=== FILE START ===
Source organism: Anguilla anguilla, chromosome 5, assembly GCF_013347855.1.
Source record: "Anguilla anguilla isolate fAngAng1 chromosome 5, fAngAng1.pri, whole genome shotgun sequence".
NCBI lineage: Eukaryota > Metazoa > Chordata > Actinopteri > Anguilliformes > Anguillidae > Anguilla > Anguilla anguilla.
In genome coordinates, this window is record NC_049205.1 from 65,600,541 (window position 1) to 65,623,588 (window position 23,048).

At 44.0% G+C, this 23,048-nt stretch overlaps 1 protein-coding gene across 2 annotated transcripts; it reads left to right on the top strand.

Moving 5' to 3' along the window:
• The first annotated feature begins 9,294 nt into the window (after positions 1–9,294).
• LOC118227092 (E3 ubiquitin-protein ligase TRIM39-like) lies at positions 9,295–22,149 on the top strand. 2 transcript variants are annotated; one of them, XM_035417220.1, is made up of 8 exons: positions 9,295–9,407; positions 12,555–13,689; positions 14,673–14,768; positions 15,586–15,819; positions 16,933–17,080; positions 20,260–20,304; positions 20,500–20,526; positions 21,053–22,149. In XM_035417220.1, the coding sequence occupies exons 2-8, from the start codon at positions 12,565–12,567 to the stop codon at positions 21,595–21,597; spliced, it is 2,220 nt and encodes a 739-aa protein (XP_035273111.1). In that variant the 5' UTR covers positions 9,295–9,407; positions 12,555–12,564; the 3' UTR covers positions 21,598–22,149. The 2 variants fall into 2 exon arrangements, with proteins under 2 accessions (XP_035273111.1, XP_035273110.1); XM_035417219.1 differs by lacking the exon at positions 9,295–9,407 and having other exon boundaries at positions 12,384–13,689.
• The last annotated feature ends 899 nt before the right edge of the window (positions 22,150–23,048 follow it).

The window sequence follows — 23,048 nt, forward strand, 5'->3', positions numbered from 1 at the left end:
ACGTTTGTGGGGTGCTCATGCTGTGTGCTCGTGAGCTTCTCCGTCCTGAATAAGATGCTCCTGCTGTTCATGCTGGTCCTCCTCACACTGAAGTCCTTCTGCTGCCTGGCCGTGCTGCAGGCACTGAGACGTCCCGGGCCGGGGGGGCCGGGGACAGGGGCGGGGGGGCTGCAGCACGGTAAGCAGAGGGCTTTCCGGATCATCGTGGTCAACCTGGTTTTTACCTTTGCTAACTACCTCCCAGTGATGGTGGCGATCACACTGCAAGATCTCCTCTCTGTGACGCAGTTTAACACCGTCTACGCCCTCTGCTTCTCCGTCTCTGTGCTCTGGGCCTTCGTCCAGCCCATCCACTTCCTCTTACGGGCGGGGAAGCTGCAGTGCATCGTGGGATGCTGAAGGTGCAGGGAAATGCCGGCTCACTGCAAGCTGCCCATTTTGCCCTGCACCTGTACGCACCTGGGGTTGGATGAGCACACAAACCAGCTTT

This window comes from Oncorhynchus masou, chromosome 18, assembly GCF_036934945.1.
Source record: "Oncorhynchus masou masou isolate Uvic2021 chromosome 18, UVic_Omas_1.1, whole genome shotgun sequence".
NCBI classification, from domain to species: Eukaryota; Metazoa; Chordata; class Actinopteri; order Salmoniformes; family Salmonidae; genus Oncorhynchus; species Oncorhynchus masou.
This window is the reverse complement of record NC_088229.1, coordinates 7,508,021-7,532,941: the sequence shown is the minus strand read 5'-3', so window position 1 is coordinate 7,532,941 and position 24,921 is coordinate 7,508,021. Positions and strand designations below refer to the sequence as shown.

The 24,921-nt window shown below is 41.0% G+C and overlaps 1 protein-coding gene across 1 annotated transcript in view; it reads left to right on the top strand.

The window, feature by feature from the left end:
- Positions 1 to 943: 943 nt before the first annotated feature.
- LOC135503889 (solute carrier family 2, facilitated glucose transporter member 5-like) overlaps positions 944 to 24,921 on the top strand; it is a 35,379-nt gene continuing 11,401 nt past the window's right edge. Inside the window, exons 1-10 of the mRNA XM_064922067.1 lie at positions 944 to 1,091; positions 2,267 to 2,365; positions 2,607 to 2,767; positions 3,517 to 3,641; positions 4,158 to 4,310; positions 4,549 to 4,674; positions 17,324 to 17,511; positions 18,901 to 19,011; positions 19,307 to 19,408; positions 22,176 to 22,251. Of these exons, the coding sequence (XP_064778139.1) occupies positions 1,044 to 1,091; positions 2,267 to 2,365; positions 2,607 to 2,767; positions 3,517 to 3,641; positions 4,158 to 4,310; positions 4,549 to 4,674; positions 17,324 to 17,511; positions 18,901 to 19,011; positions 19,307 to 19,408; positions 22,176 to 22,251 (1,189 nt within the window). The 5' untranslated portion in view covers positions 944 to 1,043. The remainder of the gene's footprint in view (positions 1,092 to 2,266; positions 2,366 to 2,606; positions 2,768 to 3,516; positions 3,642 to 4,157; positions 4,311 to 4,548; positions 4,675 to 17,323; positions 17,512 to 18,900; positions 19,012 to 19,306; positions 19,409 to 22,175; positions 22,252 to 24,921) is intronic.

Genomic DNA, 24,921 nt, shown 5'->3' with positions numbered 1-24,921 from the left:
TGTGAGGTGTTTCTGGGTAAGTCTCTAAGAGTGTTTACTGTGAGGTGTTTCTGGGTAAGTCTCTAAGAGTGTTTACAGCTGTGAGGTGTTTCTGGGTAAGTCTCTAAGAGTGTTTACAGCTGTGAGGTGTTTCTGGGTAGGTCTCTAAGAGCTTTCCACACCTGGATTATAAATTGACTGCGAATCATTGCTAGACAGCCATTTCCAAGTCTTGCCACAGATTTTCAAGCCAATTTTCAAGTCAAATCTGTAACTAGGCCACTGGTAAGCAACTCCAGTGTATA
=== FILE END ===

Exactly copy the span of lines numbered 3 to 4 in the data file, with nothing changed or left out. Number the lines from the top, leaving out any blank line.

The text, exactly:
NCBI lineage: Eukaryota > Metazoa > Chordata > Actinopteri > Anguilliformes > Anguillidae > Anguilla > Anguilla anguilla.
In genome coordinates, this window is record NC_049205.1 from 65,600,541 (window position 1) to 65,623,588 (window position 23,048).